Good morning … Vitals and I are celebrating our anniversary today. It’s been exactly a year since I, Axios’ 62nd employee, starting sharing this newsletter with David Nather, Axios' 9th employee. Now we’re 112 strong — just yesterday, we officially outgrew our co-working space and moved into fancy new digs of our own.
Many thanks to all of you who have been loyal readers over the past year, especially those of you who write in to point out typos or offer your thoughts on what we’re covering. Your feedback is part of what keeps this job fun. Keep it coming!
The Virginia Capitol. Photo: Tracy A. Woodward/The Washington Post via Getty Images
After fighting it for four years, Virginia will soon adopt the Affordable Care Act's Medicaid expansion. Both chambers of the state legislature passed a budget bill last night that includes the expansion, which Gov. Ralph Northam is expected to sign.
Why it matters: Virginia is a big state — the expansion could cover as many as 400,000 people.
The catch: The plan Virginia lawmakers approved yesterday would include work requirements and premiums, similar to the restrictions other states have recently adopted.
Yes, but: Other states' work requirements have stirred more controversy because those states had already expanded, and are now seeking to trim their rolls.
Axios' Caitlin Owens notes a positive development in the opioid crisis: Doctors are increasingly using prescription drug monitoring programs — databases that track patients' drug history — in an effort to cut down on inappropriate prescriptions.
By the numbers:
What's next: The AMA says policymakers need to focus on stubborn barriers to treatment, including insurance coverage issues.
A few pieces of news out of President Trump’s comments yesterday during the Right to Try Act bill signing:
On drug prices: “Some of the big drug companies, in two weeks … because of what we did, they're going to announce voluntary massive drops in prices,” Trump said.
On the ACA: “We're going to have another exciting news conference over the next, what, three weeks? Four weeks? Two weeks? What do you think?” he said to HHS Secretary Alex Azar. “On health care. We're going to have great health care.”
On right to try: “Each year, thousands of terminally ill patients suffer while waiting for new and experimental drugs to receive final FDA approval ... And for countless patients, time, it's not what they have. They don't have an abundance of time.”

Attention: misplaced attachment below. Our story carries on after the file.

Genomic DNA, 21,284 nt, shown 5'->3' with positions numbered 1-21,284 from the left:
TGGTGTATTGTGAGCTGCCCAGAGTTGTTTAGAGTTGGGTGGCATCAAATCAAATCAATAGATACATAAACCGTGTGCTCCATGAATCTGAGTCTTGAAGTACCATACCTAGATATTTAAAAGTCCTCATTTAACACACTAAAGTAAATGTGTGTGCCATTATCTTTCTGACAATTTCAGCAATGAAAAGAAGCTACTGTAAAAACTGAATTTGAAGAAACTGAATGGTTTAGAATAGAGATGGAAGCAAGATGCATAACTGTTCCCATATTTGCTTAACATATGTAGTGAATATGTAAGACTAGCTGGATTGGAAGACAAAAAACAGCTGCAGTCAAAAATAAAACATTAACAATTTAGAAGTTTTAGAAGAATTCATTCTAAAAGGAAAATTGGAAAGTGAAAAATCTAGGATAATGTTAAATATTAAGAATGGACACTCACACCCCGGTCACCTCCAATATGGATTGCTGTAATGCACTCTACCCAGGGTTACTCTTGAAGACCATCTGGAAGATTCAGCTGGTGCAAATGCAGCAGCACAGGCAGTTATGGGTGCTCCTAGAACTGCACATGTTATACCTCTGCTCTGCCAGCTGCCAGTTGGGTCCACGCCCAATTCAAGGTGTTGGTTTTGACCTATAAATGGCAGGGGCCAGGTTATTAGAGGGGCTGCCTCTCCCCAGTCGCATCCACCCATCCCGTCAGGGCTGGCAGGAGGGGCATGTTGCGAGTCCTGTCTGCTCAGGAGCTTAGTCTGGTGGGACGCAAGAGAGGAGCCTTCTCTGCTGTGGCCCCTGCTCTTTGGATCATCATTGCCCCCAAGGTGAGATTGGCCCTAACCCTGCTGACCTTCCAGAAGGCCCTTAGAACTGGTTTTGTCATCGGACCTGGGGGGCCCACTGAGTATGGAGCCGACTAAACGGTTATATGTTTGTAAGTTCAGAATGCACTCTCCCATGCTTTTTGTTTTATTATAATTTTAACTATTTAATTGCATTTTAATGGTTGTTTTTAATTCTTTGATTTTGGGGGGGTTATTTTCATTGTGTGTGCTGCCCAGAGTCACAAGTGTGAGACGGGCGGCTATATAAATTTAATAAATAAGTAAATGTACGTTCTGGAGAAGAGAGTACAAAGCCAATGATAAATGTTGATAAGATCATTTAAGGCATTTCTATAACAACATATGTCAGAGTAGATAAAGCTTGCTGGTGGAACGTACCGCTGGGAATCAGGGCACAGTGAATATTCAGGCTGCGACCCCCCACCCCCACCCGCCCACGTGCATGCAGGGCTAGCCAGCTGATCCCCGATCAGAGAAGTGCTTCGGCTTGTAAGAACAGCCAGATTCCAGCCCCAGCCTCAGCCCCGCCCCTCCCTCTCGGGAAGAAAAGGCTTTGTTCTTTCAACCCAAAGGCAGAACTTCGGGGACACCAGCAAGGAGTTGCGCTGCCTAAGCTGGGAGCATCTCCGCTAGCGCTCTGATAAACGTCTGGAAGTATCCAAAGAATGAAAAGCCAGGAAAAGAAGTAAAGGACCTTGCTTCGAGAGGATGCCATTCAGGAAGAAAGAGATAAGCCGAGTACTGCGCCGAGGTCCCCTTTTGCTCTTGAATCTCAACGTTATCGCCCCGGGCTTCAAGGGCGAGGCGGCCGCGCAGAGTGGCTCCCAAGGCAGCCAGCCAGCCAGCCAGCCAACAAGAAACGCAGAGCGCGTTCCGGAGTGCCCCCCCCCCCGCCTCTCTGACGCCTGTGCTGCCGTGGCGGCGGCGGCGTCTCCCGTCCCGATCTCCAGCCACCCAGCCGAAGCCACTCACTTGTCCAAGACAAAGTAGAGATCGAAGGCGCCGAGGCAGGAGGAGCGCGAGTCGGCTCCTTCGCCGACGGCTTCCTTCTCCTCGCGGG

Health insurer Aetna and physician staffing firm Mednax are at each other's throats in federal court, accusing each other of using fraudulent or nefarious practices to boost profits — at the expense of sick infants.
The details, via my colleague Bob Herman:
What they're saying:
Between the lines: Both sides have some history to stand on, Bob notes. Upcoding is a major problem among providers, but there have also been instances of insurers pressuring doctors to reduce medical claims.
You didn't expect to hear the Trump administration accused of tough ACA enforcement, right? But a group of business associations says it's relying on an "unlawful and deeply flawed process" to enforce the ACA's employer mandate.
The issue: The IRS has begun sending out notices to businesses that it believes owe fines for failing to comply with the mandate. The tax agency has said some 30,000 employers are on the hook for a total of roughly $4.3 billion in fines.
The other side: A coalition of employer groups, including the National Restaurant Association and the National Retail Federation, say the administration is breaking the rules.
Axios sat down with leaders on both sides of the abortion-rights debate to talk about what's on the line in this year's midterms and thereafter.
What they're saying:
Correction: Yesterday's Vitals misstated the number of states that have not expanded Medicaid eligibility.
What else am I doing wrong? I'm a glutton for punishment so feel free to pile on: email@example.com.